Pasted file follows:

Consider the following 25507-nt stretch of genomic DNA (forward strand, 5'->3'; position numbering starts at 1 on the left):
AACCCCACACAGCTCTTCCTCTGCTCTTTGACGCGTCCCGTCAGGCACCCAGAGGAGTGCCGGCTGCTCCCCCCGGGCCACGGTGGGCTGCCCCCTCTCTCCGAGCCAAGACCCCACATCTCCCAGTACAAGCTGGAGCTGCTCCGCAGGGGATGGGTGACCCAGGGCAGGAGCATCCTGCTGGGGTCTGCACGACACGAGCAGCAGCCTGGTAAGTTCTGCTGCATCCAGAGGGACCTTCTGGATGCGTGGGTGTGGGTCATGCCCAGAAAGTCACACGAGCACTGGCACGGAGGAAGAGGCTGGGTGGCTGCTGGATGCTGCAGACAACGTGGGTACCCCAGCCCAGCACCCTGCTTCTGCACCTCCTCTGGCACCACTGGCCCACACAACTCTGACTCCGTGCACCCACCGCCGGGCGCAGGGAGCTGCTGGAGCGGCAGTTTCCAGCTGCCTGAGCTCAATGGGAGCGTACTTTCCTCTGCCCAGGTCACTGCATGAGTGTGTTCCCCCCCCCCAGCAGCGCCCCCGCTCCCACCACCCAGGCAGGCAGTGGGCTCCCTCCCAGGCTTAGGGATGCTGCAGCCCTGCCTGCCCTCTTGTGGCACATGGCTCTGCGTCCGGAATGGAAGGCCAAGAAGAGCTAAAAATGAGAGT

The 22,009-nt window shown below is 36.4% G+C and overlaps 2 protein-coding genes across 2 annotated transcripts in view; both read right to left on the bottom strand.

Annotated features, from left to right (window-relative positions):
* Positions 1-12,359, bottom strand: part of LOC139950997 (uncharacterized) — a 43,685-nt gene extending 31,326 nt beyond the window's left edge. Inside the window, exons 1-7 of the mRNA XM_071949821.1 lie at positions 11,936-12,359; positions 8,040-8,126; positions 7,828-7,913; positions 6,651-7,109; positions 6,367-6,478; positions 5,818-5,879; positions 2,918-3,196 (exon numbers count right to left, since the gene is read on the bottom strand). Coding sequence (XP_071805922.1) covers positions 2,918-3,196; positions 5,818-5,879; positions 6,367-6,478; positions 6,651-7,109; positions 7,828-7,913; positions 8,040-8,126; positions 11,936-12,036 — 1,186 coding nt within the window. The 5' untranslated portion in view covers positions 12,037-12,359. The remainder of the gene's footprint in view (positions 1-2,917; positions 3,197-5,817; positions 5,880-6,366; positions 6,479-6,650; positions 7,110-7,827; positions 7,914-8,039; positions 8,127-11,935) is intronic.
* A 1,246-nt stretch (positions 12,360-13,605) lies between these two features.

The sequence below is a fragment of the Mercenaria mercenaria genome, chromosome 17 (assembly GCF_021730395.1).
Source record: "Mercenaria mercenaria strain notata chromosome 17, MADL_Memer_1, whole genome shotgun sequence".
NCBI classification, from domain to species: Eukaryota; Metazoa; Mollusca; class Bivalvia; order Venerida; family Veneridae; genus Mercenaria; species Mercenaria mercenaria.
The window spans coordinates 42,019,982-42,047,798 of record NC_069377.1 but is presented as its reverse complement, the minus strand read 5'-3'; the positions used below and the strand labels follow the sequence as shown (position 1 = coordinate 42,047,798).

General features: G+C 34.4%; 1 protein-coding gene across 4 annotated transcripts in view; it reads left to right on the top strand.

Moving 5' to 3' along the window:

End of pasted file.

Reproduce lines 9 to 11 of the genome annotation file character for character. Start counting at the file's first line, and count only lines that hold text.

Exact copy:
NCBI classification, from domain to species: Eukaryota; Metazoa; Mollusca; class Bivalvia; order Venerida; family Veneridae; genus Mercenaria; species Mercenaria mercenaria.
The window spans coordinates 42,019,982-42,047,798 of record NC_069377.1 but is presented as its reverse complement, the minus strand read 5'-3'; the positions used below and the strand labels follow the sequence as shown (position 1 = coordinate 42,047,798).

General features: G+C 34.4%; 1 protein-coding gene across 4 annotated transcripts in view; it reads left to right on the top strand.